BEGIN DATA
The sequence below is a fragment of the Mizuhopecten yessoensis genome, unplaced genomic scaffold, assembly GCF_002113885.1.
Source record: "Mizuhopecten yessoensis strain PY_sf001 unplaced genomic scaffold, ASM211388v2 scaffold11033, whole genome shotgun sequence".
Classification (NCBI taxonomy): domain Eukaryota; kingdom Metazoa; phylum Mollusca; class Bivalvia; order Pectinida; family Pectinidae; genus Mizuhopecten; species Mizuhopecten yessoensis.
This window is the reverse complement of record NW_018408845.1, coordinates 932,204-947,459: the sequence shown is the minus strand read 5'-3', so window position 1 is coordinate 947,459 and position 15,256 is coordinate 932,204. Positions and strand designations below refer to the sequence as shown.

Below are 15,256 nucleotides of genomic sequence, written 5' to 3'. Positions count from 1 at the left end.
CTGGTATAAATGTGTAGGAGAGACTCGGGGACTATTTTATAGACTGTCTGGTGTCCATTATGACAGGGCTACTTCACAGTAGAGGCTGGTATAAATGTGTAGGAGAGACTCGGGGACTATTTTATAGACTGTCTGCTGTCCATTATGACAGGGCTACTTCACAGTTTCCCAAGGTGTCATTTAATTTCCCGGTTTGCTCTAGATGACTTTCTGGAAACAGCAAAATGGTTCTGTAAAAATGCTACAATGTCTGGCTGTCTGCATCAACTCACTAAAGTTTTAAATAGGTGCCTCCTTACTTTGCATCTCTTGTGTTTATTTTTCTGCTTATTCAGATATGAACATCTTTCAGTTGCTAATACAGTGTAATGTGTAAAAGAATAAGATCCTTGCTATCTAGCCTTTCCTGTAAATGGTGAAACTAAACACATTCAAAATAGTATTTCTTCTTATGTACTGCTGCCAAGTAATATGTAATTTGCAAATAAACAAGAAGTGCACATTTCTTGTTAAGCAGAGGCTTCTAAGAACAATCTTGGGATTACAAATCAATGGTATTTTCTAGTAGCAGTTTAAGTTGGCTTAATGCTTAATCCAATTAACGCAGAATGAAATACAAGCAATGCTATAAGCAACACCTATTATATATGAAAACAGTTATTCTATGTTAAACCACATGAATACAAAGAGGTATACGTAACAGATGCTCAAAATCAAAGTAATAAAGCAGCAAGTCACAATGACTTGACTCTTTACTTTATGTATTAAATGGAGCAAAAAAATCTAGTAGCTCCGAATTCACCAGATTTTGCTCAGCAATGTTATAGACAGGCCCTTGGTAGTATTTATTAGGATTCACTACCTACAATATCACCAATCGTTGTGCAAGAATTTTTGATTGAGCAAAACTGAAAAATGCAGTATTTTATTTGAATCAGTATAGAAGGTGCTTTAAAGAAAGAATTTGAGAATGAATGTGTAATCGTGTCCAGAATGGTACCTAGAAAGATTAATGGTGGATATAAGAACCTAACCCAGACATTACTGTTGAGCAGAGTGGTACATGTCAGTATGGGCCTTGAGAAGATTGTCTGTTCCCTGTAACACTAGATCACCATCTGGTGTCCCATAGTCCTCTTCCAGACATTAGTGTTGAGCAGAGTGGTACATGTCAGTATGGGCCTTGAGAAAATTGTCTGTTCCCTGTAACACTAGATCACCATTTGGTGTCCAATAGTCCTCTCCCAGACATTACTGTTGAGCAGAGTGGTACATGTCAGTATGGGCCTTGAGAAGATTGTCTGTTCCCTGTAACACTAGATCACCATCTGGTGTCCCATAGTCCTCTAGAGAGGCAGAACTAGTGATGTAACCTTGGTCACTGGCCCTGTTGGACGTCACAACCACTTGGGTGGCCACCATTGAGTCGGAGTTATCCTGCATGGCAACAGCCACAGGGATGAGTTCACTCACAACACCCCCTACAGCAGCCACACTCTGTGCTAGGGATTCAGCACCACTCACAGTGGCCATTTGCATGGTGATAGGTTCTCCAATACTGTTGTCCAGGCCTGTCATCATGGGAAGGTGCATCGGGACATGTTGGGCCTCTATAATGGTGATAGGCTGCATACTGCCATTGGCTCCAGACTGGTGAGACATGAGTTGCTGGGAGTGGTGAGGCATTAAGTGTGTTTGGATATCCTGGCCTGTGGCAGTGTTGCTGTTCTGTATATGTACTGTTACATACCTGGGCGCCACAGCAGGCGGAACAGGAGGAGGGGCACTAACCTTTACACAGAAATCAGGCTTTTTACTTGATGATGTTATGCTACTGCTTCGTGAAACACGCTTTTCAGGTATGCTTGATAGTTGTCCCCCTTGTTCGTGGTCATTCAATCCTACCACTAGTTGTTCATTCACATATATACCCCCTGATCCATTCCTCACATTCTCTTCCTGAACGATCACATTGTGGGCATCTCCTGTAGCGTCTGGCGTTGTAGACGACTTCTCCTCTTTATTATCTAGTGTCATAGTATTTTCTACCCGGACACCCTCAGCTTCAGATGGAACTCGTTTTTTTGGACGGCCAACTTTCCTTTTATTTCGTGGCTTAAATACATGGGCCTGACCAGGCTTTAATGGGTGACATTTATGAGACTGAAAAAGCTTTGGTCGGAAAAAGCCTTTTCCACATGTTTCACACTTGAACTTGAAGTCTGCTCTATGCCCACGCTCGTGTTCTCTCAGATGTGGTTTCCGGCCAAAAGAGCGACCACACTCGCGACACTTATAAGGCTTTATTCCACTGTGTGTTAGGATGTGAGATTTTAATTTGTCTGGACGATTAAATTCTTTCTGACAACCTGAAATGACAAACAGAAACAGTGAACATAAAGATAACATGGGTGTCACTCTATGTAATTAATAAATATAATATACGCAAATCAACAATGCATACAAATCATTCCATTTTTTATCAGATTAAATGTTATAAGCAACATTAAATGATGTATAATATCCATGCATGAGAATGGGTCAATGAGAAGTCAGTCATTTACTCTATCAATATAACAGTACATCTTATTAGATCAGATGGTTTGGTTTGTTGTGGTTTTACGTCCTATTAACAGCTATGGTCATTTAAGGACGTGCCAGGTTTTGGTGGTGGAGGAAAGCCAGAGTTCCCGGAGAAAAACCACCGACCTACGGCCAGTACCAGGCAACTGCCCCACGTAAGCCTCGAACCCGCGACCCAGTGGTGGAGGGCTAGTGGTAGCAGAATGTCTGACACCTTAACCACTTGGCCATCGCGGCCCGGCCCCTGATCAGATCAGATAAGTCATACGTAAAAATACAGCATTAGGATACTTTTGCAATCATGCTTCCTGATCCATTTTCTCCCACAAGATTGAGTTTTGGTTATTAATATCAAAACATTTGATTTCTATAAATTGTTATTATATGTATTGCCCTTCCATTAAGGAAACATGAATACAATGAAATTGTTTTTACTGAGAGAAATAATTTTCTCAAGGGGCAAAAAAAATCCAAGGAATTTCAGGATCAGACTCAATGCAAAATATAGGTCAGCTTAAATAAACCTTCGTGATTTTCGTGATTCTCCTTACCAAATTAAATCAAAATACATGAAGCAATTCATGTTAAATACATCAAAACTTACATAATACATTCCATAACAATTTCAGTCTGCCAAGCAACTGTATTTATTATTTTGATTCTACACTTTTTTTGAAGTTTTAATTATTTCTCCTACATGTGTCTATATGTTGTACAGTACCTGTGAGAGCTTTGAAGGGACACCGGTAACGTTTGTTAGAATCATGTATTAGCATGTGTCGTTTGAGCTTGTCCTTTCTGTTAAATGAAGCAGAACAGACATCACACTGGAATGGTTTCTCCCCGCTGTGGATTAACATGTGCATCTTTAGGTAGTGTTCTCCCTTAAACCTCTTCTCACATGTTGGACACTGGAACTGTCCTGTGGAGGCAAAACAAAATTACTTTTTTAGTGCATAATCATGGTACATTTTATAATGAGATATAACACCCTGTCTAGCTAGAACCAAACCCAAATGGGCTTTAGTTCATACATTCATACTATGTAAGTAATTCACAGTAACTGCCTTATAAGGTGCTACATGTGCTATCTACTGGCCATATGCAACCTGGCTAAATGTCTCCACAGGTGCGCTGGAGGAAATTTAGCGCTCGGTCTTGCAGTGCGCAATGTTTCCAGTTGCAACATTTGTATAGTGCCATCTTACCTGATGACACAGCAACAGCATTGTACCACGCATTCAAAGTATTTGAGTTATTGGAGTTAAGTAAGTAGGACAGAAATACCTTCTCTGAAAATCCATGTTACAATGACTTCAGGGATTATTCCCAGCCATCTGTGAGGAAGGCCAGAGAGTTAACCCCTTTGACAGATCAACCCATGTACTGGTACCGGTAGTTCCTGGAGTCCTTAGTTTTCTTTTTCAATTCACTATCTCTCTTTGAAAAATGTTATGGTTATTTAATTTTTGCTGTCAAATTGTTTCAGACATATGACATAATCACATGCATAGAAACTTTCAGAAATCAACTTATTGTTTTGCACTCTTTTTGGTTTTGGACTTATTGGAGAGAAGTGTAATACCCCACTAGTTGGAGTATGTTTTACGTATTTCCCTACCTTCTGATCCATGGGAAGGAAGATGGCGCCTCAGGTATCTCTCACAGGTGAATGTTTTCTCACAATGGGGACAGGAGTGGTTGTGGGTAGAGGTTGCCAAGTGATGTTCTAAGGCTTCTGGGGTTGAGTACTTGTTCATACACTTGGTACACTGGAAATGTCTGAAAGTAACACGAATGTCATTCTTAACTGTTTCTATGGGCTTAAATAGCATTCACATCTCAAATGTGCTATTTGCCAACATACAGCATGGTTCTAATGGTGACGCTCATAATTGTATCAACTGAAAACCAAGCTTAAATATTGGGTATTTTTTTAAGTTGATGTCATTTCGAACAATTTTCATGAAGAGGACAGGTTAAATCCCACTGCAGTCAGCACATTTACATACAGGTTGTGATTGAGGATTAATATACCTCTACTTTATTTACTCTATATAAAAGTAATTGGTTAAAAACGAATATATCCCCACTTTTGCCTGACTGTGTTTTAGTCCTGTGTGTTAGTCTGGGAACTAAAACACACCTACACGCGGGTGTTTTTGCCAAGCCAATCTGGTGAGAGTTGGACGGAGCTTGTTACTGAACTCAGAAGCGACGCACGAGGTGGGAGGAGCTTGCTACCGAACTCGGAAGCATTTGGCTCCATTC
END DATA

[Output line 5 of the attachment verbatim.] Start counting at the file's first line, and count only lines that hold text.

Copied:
Below are 15,256 nucleotides of genomic sequence, written 5' to 3'. Positions count from 1 at the left end.